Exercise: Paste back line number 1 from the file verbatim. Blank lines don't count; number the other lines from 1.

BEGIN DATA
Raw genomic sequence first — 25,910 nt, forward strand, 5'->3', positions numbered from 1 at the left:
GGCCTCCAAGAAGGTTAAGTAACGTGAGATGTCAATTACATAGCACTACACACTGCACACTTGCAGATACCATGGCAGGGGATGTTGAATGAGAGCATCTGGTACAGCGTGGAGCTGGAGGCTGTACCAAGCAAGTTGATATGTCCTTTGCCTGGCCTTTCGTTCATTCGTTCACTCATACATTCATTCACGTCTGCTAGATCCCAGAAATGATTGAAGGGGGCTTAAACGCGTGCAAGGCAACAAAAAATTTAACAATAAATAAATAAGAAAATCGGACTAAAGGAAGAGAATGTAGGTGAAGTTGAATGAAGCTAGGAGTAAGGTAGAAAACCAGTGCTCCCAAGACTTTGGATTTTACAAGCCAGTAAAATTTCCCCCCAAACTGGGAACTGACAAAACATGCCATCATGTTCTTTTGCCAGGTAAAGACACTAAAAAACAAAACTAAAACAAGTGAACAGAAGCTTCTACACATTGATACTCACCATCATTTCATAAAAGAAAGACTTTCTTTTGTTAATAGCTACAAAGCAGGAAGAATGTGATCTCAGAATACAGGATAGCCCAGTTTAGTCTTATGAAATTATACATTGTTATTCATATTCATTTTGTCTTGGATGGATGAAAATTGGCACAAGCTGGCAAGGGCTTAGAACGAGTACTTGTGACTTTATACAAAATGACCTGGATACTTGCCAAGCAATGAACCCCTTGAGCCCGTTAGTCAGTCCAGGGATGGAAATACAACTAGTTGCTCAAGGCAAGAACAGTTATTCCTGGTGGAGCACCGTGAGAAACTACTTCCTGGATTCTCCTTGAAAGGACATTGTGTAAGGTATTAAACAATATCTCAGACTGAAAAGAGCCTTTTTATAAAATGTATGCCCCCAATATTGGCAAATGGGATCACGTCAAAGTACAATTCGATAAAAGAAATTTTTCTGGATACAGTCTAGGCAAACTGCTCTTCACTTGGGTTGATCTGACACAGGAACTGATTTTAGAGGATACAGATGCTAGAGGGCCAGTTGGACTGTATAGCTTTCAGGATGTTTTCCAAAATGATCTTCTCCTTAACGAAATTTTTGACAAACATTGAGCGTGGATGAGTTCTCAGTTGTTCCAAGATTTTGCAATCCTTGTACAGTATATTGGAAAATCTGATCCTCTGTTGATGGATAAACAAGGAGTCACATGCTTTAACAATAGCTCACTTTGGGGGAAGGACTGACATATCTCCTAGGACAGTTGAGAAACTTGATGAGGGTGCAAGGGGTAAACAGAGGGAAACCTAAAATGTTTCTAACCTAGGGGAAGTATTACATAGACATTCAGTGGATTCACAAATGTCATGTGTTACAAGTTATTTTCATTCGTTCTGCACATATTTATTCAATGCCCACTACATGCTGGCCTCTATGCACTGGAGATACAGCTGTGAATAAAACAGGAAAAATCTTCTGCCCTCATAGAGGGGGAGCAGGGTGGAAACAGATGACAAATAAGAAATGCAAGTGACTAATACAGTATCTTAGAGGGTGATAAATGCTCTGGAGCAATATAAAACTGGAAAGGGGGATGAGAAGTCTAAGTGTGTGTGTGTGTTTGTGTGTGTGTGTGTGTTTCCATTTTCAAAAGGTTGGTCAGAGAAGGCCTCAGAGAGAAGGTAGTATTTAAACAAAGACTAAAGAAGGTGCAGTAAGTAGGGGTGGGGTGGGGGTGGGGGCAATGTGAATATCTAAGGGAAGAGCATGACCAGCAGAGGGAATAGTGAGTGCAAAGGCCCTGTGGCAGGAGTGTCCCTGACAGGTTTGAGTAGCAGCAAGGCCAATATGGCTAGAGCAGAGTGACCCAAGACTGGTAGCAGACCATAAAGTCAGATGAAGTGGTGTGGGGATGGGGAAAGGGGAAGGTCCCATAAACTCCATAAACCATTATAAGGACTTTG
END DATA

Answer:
Raw genomic sequence first — 25,910 nt, forward strand, 5'->3', positions numbered from 1 at the left: